The government has formed a committee to identify police personnel fond of horse riding, Singh said, adding that more of the equines would be added to the force in the course of time.
GUWAHATI: Till recently on the verge of extinction and virtual obscurity, the Manipuri pony will soon trot back to take centre stage. Not so much on Imphal’s polo grounds but in the city’s streets. Manipuri ponies, which formed the backbone of the British cavalry in the 17th and 18th centuries, besides being the most favoured equine on the polo fields of the northeastern states and beyond, will now patrol the streets of Manipur’s capital.
This follows the state government’s decision to reintroduce the Mounted Police which will now use the pony. It has been considered to be “indispensable” part of Manipuri society for its military and socio-cultural association for centuries. For the record, the Manipuri pony is one of the five recognised equine breeds which, till recently, was considered critical from a national gene pool perspective.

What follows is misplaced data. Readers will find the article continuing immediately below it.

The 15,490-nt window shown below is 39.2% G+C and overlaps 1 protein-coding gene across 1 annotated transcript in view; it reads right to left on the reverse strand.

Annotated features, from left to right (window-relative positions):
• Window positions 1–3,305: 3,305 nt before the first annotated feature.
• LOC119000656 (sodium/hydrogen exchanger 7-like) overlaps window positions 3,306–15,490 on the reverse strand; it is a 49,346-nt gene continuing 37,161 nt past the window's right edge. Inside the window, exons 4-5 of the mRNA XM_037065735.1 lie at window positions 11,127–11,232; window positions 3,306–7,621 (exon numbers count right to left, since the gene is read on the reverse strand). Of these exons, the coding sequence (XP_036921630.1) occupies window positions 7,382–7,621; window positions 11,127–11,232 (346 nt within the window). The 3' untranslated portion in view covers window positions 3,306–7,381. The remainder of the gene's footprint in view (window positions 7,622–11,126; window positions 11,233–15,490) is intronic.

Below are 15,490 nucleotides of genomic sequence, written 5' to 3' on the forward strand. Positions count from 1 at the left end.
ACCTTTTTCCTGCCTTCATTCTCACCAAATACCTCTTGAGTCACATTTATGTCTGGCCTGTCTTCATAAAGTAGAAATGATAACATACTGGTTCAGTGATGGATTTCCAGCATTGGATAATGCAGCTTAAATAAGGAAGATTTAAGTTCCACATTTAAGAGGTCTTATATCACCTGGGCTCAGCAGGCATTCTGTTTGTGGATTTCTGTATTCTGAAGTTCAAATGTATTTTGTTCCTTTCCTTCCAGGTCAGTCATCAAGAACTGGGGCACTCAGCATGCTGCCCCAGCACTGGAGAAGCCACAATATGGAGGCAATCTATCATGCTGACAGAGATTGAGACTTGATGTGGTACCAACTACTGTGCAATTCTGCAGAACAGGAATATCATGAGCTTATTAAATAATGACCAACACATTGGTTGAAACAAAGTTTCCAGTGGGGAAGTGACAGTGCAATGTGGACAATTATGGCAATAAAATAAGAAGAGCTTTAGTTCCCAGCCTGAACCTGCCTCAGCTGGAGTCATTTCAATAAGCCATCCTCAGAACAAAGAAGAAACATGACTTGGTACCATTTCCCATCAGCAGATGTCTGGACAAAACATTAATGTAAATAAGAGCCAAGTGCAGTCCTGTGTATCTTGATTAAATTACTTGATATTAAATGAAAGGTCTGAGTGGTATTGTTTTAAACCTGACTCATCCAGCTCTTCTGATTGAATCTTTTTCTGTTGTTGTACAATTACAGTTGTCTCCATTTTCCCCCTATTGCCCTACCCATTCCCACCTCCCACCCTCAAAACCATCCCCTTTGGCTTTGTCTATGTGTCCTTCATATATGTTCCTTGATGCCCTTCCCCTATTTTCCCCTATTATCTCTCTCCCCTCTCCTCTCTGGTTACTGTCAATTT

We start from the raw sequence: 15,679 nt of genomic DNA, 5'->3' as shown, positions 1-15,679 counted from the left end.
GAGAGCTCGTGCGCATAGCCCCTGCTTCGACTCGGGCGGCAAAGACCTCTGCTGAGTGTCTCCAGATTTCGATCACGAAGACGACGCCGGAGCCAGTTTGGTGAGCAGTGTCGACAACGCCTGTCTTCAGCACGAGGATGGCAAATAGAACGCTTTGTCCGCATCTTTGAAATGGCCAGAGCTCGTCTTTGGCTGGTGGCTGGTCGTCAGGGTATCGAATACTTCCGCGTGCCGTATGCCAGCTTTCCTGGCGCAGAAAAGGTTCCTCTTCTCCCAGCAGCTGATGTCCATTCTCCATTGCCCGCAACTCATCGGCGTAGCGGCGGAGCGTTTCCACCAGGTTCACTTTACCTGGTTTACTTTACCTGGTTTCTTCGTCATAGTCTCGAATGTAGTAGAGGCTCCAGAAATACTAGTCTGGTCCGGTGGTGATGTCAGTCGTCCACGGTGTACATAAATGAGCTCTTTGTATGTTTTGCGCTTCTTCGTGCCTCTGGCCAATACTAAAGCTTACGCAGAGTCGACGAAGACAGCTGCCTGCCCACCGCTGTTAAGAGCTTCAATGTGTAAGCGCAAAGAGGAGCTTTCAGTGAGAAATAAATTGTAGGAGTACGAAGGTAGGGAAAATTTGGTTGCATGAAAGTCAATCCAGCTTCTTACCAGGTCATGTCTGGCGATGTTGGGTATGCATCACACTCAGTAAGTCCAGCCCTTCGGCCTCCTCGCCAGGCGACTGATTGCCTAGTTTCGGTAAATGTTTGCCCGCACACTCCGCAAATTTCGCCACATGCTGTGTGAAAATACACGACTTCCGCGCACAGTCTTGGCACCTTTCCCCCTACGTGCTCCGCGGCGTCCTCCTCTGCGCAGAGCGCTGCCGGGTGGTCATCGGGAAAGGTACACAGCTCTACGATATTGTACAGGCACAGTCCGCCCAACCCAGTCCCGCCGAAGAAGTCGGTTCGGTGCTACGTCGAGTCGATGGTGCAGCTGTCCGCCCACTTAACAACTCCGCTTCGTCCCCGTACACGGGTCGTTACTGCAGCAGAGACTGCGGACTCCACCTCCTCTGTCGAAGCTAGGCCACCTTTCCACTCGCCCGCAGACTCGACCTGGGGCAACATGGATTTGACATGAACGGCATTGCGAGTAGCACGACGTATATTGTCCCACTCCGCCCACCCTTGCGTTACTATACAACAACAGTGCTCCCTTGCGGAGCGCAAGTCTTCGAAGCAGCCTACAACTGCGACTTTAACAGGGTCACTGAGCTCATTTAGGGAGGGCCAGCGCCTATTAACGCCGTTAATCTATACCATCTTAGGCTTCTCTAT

Pointing out that the aim was to help preserve the cavalry tradition and promote the Manipuri pony, Chief Minister N Biren Singh said that soldiers on horseback played a major role during warfare when Manipur was a kingdom and after the East India Company made inroads into the north-east.
Insisting that people must preserve Manipuri culture while recognising the contributions that their forefathers made to protect Manipur from external forces, Singh said, to begin with, 20 ponies will be given away to Mounted Police.
The government has formed a committee to identify police personnel fond of horse riding, Singh said, adding that more of the equines would be added to the force in the course of time. In October 2016, the state took a decision to publish a draft ‘Manipur Pony Conservation and Development Policy’ while recognising the animal for its “unique stamina, agility, intelligence, speed and great adaptability to harsh geo-climatic conditions”.
A traditional Indian breed of a small horse, the Manipuri Pony appears in Manipur’s history and mythology. It was used during polo as well as warfare, ridden by Meitei warriors. The Manipuri pony had a large population in the early 20th century but subsequently, their numbers fell drastically. Expressing concern over the dwindling population of the Manipuri Pony, N Ibungochoubi, a member of the Manipuri Pony Society, said the animal’s population was estimated to be less than 600 in 2014.
“The Manipuri pony population in 2003 was less than 2,000. In 2014 during a survey by the Manipuri Pony Society, around 600 ponies were found,” Ibungochoubi said, adding road accidents and food poisoning were the two reasons behind their declining population.